Egon Schiele was born on 12 June 1890 in the small Lower Austrian town of Tulln, where his father was in charge of the station. His talent for art was already noticed at school by his art teacher Ludwig Karl Strauch. After the death of his father, who suffered from mental illness, his uncle Leopold Czihaczek was appointed as Schiele’s guardian in 1906. Against his uncle’s will, Schiele left school and enrolled at the Academy of Fine Arts in Vienna in 1906 where, however, he soon felt that his teacher Christian Griepenkerl and the rigmarole of academic routine restricted his development. At the International Kunstschau of 1909 – where Klimt was president of the exhibition committee – Schiele showed four pictures. These demonstrated how the artist had formed his own style, free from academic constraints. In the same year he left the Academy and was a co-founder of the Neukunstgruppe (New Art Group). Throughout his life Schiele had the good fortune of having important friends and supporters like Gustav Klimt. In 1910 Leopold Czihaczek renounced his guardianship. In 1911 he met Wally Neuzil, who became his favourite model. Soon afterwards they were ‘living in sin’ in Krumau, today Cesky Krumlov, in Bohemia. Yet the small-town mentality was offended by Schiele’s nude studies of young girls. Schiele moved to Neulengbach in Lower Austria where on 13 April 1912 he was arrested for allegedly seducing a minor and was held in custody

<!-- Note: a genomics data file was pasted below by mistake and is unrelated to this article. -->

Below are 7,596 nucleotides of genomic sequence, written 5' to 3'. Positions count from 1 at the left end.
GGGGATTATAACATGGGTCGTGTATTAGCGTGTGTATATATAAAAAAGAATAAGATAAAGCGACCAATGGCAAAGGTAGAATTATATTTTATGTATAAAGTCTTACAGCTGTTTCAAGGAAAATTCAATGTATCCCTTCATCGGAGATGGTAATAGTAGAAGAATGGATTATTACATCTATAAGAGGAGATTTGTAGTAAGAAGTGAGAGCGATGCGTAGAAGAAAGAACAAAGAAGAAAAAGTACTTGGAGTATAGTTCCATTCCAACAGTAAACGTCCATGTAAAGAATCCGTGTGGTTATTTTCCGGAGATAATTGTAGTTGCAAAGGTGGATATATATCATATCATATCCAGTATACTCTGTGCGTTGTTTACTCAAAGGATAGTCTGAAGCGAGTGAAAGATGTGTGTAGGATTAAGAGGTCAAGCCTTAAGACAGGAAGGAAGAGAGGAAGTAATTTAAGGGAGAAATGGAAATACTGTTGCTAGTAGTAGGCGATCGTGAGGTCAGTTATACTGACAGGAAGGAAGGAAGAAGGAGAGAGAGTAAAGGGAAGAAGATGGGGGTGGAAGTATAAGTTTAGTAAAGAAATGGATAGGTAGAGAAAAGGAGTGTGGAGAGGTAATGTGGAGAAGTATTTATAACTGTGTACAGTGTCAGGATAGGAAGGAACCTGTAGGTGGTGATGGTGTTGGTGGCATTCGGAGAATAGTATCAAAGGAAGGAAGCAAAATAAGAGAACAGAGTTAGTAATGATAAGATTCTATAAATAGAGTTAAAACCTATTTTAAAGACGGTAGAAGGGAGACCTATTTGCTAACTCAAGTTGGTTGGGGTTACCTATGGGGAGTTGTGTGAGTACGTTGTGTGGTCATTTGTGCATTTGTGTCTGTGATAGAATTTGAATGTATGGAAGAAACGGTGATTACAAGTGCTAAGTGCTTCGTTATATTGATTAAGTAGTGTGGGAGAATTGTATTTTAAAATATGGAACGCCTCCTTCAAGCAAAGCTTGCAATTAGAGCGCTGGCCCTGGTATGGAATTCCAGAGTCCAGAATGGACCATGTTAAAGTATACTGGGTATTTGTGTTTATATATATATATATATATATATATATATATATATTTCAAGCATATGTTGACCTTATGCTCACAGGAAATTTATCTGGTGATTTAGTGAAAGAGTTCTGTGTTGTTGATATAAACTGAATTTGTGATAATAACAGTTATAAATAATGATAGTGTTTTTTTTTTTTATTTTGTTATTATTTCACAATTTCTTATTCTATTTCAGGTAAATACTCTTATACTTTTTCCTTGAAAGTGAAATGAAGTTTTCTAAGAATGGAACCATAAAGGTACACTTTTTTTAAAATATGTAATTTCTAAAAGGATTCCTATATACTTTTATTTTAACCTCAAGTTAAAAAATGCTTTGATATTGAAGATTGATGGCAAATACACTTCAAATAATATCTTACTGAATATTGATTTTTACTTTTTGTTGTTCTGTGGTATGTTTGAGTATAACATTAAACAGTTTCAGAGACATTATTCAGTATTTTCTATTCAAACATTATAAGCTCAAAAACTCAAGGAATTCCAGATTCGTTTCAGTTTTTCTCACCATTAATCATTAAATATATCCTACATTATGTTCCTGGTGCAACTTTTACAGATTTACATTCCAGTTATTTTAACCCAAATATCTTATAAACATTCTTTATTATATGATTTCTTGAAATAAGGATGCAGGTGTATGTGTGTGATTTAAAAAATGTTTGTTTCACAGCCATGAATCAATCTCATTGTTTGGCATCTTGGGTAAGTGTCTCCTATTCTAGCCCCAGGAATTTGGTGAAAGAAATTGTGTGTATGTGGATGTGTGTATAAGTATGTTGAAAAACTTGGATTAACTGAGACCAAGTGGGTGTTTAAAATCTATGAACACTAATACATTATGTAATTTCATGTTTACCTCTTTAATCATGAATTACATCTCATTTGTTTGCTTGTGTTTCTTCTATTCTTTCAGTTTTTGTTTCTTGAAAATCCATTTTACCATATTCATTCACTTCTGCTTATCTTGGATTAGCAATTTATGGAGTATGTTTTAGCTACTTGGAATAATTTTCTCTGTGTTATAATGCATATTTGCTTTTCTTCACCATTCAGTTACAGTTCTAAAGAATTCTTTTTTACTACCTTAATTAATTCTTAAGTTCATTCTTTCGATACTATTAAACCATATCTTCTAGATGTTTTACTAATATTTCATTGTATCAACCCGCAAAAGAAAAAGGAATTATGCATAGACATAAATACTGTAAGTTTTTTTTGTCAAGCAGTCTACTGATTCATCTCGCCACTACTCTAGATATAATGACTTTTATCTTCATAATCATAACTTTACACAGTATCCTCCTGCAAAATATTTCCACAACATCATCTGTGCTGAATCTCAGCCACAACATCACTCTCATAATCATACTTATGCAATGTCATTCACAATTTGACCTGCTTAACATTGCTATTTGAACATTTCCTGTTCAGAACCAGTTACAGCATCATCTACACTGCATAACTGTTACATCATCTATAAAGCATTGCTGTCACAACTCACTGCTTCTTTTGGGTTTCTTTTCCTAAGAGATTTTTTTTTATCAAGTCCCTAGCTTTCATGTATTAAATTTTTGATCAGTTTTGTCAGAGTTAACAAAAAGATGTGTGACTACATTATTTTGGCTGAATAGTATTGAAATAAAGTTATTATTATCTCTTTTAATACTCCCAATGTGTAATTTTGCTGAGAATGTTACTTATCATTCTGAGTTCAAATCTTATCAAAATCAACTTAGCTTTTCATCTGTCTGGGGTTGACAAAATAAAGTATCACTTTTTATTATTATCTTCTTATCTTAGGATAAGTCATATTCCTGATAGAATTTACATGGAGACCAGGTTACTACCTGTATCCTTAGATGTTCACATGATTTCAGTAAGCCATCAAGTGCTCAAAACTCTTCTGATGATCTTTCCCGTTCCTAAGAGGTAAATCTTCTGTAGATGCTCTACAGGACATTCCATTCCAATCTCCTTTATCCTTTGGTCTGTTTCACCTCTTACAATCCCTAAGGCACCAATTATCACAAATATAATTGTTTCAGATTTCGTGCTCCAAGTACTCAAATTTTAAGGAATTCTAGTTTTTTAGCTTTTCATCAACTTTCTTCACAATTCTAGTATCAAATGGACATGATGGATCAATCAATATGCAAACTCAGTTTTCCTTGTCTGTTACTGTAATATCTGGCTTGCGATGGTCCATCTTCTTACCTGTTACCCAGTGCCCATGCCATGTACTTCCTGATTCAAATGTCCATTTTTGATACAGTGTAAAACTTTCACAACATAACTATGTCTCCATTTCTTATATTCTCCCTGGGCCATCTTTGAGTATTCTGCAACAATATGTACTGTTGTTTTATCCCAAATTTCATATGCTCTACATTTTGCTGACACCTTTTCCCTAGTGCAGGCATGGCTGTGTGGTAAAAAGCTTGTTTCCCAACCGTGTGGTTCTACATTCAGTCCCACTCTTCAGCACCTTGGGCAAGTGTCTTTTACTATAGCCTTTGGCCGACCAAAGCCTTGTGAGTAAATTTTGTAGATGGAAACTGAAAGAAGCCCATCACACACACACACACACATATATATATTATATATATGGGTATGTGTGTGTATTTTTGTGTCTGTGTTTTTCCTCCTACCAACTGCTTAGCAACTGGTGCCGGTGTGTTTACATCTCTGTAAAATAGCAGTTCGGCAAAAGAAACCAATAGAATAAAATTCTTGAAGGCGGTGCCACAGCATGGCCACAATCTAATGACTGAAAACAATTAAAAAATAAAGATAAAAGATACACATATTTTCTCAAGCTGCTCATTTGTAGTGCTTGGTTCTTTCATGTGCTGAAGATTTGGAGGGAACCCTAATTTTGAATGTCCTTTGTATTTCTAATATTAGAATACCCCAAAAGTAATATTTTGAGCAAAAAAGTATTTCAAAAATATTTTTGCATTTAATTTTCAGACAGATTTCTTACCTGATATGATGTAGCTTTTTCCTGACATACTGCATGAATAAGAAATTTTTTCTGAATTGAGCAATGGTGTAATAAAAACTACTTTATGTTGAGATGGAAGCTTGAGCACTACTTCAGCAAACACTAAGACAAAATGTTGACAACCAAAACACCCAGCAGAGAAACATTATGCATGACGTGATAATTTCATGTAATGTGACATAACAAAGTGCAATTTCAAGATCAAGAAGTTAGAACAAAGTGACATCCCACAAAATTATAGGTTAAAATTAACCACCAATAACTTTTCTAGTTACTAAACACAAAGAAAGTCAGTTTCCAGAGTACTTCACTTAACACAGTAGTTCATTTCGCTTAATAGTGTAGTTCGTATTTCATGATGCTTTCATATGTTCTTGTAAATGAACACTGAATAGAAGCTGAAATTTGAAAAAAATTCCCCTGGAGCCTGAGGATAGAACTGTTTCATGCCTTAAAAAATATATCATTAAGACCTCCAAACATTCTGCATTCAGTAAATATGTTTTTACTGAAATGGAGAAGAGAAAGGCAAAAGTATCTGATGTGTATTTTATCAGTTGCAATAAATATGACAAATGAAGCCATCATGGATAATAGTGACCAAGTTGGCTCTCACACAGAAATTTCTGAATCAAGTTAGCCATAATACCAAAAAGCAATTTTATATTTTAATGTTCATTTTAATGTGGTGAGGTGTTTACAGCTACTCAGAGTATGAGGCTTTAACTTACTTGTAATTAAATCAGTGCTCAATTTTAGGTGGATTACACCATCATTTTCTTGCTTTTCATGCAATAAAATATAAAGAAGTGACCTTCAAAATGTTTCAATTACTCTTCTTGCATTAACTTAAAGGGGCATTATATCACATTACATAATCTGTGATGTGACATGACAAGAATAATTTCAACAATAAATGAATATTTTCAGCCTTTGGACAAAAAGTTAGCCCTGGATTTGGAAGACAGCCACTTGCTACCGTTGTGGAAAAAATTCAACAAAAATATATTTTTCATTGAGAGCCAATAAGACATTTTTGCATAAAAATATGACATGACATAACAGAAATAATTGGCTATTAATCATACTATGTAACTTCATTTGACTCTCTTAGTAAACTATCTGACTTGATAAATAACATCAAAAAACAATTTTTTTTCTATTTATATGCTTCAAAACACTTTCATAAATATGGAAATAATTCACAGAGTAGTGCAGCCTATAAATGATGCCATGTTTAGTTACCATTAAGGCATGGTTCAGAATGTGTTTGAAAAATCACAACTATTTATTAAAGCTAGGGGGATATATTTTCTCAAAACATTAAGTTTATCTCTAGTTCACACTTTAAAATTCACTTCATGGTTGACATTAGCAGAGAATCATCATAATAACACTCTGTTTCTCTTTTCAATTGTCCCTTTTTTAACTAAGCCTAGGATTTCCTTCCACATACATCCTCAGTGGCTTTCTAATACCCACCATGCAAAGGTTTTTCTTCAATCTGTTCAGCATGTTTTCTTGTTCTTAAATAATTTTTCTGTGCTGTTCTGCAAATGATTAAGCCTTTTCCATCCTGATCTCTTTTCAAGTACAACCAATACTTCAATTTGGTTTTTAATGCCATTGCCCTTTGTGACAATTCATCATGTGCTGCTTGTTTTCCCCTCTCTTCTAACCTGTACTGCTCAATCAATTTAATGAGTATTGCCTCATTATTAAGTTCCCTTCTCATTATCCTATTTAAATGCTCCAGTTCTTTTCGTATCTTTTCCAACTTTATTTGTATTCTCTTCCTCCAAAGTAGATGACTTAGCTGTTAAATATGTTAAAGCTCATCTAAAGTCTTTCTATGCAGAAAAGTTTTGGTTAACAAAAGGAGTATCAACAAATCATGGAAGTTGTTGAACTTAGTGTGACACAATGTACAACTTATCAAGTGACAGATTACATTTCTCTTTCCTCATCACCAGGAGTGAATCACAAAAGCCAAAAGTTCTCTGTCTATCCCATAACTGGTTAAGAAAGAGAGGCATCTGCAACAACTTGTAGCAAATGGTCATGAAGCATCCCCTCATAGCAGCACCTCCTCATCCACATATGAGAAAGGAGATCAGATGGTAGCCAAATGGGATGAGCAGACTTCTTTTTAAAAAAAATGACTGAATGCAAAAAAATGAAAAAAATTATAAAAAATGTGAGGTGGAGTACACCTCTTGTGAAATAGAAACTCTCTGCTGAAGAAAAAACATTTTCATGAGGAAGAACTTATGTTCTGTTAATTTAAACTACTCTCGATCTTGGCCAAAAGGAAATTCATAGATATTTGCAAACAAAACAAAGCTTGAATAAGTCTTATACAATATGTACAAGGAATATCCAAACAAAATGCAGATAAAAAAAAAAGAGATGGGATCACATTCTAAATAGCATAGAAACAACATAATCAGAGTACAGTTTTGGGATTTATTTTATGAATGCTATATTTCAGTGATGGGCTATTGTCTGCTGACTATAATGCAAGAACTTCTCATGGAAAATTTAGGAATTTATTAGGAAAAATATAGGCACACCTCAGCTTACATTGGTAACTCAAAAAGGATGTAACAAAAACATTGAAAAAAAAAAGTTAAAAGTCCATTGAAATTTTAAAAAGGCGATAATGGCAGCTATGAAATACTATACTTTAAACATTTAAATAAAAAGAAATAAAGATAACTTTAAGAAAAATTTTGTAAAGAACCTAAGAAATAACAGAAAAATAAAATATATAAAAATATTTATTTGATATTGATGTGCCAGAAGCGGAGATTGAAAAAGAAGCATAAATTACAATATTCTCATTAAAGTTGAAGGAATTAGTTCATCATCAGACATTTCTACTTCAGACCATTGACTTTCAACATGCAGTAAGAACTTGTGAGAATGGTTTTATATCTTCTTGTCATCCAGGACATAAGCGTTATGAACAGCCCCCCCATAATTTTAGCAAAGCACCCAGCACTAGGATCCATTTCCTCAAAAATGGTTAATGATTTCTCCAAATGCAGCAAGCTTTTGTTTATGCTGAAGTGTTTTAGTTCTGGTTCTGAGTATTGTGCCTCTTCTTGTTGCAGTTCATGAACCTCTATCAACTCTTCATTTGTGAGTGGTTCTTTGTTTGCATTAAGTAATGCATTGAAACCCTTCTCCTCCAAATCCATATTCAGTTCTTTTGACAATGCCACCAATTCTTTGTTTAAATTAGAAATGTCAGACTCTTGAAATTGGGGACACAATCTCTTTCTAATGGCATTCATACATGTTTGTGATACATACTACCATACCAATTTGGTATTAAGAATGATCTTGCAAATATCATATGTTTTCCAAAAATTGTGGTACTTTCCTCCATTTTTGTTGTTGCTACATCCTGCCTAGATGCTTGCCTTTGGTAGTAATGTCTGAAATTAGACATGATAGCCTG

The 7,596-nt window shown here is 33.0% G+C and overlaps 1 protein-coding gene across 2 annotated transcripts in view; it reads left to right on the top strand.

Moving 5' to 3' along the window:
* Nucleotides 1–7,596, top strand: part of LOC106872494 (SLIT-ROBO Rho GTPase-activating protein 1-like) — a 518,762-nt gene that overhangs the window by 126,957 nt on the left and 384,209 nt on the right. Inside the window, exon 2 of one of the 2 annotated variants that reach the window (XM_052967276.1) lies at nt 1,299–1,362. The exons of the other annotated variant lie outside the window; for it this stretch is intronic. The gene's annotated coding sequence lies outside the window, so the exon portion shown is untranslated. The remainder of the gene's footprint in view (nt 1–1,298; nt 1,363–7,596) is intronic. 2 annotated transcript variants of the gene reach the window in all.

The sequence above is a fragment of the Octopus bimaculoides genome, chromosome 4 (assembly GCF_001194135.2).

for a total of twenty-four days; one of his works was publicly burned. These charges were dropped and Schiele’s sentence was ultimately three days’ detention for circulating indecent drawings. After moving back to Vienna, he married Edith Harms in 1915 and was called up for military service in Prague. His war service eventually led to him being transferred to the Heeresgeschichtliches Museum in Vienna in 1917. In the same year the Österreichische Staatsgalerie purchased its first works
by Schiele and the artist association Sonderbund was founded. In March 1918 a major exhibition at the Vienna Secession was devoted to Schiele and his friends and resulted in the first true successes for the artist, both financially and artistically. Just half a year later on 31 October 1918 Schiele died of Spanish influenza after his wife had succumbed to the same disease.